“The VGF exercise-related gene and target for drug development could be even better than chemical antidepressants because it is already present in the brain,” said Ronald Duman, professor of psychiatry and senior author of the study.
Depression affects 16 percent of the population in the United States, at a related cost of $83 billion each year. Currently available anti-depressants help 65 percent of patients and require weeks to months before the patients experience relief.
Embryonic stem cells (ESC) can both self-renew or differentiate into the many cells of the organism and it is crucial to understand the mechanism behind this capability if we want to use them in clinic.
Developmental regulator genes are responsible for the activation of many ESC differentiation-pathways and, as such, they are a fundamental key to understand them. And now, research about to be published in Nature Cell Biology, reveals that these genes -always believed to be inactive in ESC before differentiation start - when apparently silent (non-active) are in fact poised, already on the first steps of gene activation only unable to go further due to the presence of repressor molecules.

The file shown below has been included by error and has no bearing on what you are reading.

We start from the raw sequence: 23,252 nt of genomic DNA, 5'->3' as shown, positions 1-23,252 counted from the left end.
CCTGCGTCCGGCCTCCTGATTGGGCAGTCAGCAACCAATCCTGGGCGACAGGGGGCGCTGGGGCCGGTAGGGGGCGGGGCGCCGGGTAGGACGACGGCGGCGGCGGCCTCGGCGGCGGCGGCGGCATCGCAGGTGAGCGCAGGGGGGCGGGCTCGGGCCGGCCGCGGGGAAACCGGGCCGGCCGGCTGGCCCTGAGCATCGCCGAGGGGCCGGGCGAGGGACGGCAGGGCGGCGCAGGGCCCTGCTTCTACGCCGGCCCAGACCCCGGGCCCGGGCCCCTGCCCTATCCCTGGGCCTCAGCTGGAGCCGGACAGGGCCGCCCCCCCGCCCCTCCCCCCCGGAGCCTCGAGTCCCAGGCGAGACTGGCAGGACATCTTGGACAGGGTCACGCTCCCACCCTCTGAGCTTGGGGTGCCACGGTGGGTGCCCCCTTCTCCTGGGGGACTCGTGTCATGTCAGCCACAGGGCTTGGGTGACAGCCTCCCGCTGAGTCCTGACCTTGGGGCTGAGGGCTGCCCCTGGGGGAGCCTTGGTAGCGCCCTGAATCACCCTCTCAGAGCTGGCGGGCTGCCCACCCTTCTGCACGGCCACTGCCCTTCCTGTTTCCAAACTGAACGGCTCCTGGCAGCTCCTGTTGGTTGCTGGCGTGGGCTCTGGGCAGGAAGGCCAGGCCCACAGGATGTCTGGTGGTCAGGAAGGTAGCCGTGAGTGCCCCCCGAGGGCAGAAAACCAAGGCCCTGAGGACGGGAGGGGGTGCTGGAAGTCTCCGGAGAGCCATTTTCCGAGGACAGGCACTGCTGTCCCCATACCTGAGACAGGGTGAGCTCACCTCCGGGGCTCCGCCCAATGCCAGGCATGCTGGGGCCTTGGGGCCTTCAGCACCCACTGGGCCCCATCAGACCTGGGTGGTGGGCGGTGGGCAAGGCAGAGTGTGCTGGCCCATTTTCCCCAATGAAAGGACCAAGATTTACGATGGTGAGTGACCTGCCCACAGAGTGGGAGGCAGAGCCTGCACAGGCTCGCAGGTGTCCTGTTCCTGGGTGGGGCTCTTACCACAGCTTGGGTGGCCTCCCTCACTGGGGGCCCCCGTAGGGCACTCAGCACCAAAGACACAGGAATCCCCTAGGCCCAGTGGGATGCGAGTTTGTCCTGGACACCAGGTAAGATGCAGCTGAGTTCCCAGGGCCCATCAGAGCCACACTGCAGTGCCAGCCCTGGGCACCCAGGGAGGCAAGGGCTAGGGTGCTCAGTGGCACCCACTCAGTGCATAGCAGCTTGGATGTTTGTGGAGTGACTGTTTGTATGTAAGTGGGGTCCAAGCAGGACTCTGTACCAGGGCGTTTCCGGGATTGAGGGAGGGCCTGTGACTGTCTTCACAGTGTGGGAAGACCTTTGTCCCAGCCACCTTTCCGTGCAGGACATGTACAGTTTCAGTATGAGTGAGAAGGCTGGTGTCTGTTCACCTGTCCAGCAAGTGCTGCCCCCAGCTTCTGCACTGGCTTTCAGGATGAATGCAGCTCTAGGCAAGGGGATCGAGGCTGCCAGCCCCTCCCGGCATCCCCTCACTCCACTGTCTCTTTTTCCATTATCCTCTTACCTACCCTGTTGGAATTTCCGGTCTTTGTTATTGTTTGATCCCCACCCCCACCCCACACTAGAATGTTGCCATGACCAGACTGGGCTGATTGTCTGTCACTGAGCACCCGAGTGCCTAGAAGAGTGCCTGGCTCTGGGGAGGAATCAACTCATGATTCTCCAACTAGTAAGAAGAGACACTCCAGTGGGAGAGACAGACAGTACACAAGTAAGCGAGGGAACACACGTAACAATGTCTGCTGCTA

A variant of the gene CDC2 could possibly be used as a risk marker for Alzheimer’s disease. The gene variant is considerably more common among Alzheimer’s patients. This is shown in a dissertation from the Sahlgrenska Academy at Göteborg University in Sweden.
Alzheimer’s disease has several different causes. Since many patients have a close relative who also developed the disease, heredity is believed to be one of the most important factors.
“There is a previously identified Alzheimer’s gene that indicates an elevated risk of developing the disease, but we want to find more genes with a strong connection to Alzheimer’s.
Headlines last week reported that researchers successfully produced stem cells from cloned monkey embryos
. Using a process that has become almost routine with mice, scientists can now make make primate embryonic stem cells that are genetically identical to a given DNA donor. Once we learn to do this in humans, the possibility of stem cell based treatments for heart disease, neurodegeneration, and more will be closer to reality. But in the US and elsewhere, can we develop the political will to let this research move forward?